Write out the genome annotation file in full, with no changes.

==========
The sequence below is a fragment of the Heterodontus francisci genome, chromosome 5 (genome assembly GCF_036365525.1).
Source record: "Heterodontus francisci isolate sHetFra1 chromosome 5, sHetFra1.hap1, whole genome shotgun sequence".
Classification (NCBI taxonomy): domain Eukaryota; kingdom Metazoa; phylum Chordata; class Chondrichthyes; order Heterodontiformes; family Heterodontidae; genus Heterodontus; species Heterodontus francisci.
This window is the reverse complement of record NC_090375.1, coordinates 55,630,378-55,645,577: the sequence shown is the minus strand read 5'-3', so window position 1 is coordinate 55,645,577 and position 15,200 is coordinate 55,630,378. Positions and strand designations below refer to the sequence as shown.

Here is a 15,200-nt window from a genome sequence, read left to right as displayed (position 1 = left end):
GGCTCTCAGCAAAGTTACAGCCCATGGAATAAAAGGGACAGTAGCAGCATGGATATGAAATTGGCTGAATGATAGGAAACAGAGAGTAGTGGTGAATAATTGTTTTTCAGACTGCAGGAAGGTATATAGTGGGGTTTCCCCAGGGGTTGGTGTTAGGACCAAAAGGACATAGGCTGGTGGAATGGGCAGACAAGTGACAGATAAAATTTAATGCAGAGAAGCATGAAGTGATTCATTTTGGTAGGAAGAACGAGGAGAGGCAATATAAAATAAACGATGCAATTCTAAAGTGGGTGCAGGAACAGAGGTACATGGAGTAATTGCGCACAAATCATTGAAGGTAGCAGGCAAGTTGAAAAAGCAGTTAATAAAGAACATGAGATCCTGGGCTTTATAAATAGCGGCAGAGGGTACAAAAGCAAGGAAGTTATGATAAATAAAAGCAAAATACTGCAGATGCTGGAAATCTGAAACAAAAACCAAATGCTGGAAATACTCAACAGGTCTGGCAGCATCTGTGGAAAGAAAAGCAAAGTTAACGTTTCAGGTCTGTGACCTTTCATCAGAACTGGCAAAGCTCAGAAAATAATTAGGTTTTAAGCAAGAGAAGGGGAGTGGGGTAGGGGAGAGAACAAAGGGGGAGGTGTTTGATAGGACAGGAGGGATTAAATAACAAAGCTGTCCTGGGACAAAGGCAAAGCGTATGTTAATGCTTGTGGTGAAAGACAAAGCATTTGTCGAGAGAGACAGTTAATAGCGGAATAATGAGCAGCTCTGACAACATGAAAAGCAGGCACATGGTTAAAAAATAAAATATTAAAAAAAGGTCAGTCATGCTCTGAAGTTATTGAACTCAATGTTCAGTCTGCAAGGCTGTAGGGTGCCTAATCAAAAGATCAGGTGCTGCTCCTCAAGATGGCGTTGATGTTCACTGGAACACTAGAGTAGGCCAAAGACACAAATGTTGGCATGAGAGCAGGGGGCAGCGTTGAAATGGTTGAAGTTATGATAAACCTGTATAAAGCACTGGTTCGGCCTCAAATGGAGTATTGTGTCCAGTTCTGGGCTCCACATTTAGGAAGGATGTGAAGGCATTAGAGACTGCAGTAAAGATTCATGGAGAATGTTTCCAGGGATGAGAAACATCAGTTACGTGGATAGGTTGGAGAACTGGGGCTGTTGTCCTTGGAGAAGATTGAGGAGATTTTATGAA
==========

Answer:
The sequence below is a fragment of the Heterodontus francisci genome, chromosome 5 (genome assembly GCF_036365525.1).
Source record: "Heterodontus francisci isolate sHetFra1 chromosome 5, sHetFra1.hap1, whole genome shotgun sequence".
Classification (NCBI taxonomy): domain Eukaryota; kingdom Metazoa; phylum Chordata; class Chondrichthyes; order Heterodontiformes; family Heterodontidae; genus Heterodontus; species Heterodontus francisci.
This window is the reverse complement of record NC_090375.1, coordinates 55,630,378-55,645,577: the sequence shown is the minus strand read 5'-3', so window position 1 is coordinate 55,645,577 and position 15,200 is coordinate 55,630,378. Positions and strand designations below refer to the sequence as shown.

Here is a 15,200-nt window from a genome sequence, read left to right as displayed (position 1 = left end):
GGCTCTCAGCAAAGTTACAGCCCATGGAATAAAAGGGACAGTAGCAGCATGGATATGAAATTGGCTGAATGATAGGAAACAGAGAGTAGTGGTGAATAATTGTTTTTCAGACTGCAGGAAGGTATATAGTGGGGTTTCCCCAGGGGTTGGTGTTAGGACCAAAAGGACATAGGCTGGTGGAATGGGCAGACAAGTGACAGATAAAATTTAATGCAGAGAAGCATGAAGTGATTCATTTTGGTAGGAAGAACGAGGAGAGGCAATATAAAATAAACGATGCAATTCTAAAGTGGGTGCAGGAACAGAGGTACATGGAGTAATTGCGCACAAATCATTGAAGGTAGCAGGCAAGTTGAAAAAGCAGTTAATAAAGAACATGAGATCCTGGGCTTTATAAATAGCGGCAGAGGGTACAAAAGCAAGGAAGTTATGATAAATAAAAGCAAAATACTGCAGATGCTGGAAATCTGAAACAAAAACCAAATGCTGGAAATACTCAACAGGTCTGGCAGCATCTGTGGAAAGAAAAGCAAAGTTAACGTTTCAGGTCTGTGACCTTTCATCAGAACTGGCAAAGCTCAGAAAATAATTAGGTTTTAAGCAAGAGAAGGGGAGTGGGGTAGGGGAGAGAACAAAGGGGGAGGTGTTTGATAGGACAGGAGGGATTAAATAACAAAGCTGTCCTGGGACAAAGGCAAAGCGTATGTTAATGCTTGTGGTGAAAGACAAAGCATTTGTCGAGAGAGACAGTTAATAGCGGAATAATGAGCAGCTCTGACAACATGAAAAGCAGGCACATGGTTAAAAAATAAAATATTAAAAAAAGGTCAGTCATGCTCTGAAGTTATTGAACTCAATGTTCAGTCTGCAAGGCTGTAGGGTGCCTAATCAAAAGATCAGGTGCTGCTCCTCAAGATGGCGTTGATGTTCACTGGAACACTAGAGTAGGCCAAAGACACAAATGTTGGCATGAGAGCAGGGGGCAGCGTTGAAATGGTTGAAGTTATGATAAACCTGTATAAAGCACTGGTTCGGCCTCAAATGGAGTATTGTGTCCAGTTCTGGGCTCCACATTTAGGAAGGATGTGAAGGCATTAGAGACTGCAGTAAAGATTCATGGAGAATGTTTCCAGGGATGAGAAACATCAGTTACGTGGATAGGTTGGAGAACTGGGGCTGTTGTCCTTGGAGAAGATTGAGGAGATTTTATGAA